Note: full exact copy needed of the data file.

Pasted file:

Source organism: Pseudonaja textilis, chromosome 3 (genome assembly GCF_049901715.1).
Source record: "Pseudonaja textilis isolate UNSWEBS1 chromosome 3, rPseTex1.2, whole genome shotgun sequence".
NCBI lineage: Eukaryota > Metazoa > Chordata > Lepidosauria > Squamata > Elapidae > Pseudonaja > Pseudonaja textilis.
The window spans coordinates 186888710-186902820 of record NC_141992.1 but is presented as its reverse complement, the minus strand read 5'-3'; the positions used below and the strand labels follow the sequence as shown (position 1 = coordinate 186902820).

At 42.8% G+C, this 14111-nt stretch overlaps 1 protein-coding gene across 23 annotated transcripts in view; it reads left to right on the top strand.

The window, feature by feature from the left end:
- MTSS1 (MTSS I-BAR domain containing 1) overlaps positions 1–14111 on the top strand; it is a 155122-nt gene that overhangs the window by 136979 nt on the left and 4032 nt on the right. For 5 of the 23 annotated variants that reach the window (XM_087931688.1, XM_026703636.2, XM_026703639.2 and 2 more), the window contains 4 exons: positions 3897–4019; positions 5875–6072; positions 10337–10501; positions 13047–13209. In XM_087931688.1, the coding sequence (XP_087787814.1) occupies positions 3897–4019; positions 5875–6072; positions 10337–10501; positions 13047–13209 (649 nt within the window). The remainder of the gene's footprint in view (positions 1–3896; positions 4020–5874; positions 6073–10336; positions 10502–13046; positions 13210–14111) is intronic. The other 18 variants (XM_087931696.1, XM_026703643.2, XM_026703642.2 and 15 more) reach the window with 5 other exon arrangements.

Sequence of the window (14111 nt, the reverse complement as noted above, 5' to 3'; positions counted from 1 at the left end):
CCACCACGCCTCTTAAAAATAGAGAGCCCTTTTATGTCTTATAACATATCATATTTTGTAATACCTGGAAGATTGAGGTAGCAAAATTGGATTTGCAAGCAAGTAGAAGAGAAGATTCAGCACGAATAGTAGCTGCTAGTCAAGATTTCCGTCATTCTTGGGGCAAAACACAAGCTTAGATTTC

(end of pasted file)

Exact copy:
Source organism: Pseudonaja textilis, chromosome 3 (genome assembly GCF_049901715.1).
Source record: "Pseudonaja textilis isolate UNSWEBS1 chromosome 3, rPseTex1.2, whole genome shotgun sequence".
NCBI lineage: Eukaryota > Metazoa > Chordata > Lepidosauria > Squamata > Elapidae > Pseudonaja > Pseudonaja textilis.
The window spans coordinates 186888710-186902820 of record NC_141992.1 but is presented as its reverse complement, the minus strand read 5'-3'; the positions used below and the strand labels follow the sequence as shown (position 1 = coordinate 186902820).

At 42.8% G+C, this 14111-nt stretch overlaps 1 protein-coding gene across 23 annotated transcripts in view; it reads left to right on the top strand.

The window, feature by feature from the left end:
- MTSS1 (MTSS I-BAR domain containing 1) overlaps positions 1–14111 on the top strand; it is a 155122-nt gene that overhangs the window by 136979 nt on the left and 4032 nt on the right. For 5 of the 23 annotated variants that reach the window (XM_087931688.1, XM_026703636.2, XM_026703639.2 and 2 more), the window contains 4 exons: positions 3897–4019; positions 5875–6072; positions 10337–10501; positions 13047–13209. In XM_087931688.1, the coding sequence (XP_087787814.1) occupies positions 3897–4019; positions 5875–6072; positions 10337–10501; positions 13047–13209 (649 nt within the window). The remainder of the gene's footprint in view (positions 1–3896; positions 4020–5874; positions 6073–10336; positions 10502–13046; positions 13210–14111) is intronic. The other 18 variants (XM_087931696.1, XM_026703643.2, XM_026703642.2 and 15 more) reach the window with 5 other exon arrangements.

Sequence of the window (14111 nt, the reverse complement as noted above, 5' to 3'; positions counted from 1 at the left end):
CCACCACGCCTCTTAAAAATAGAGAGCCCTTTTATGTCTTATAACATATCATATTTTGTAATACCTGGAAGATTGAGGTAGCAAAATTGGATTTGCAAGCAAGTAGAAGAGAAGATTCAGCACGAATAGTAGCTGCTAGTCAAGATTTCCGTCATTCTTGGGGCAAAACACAAGCTTAGATTTC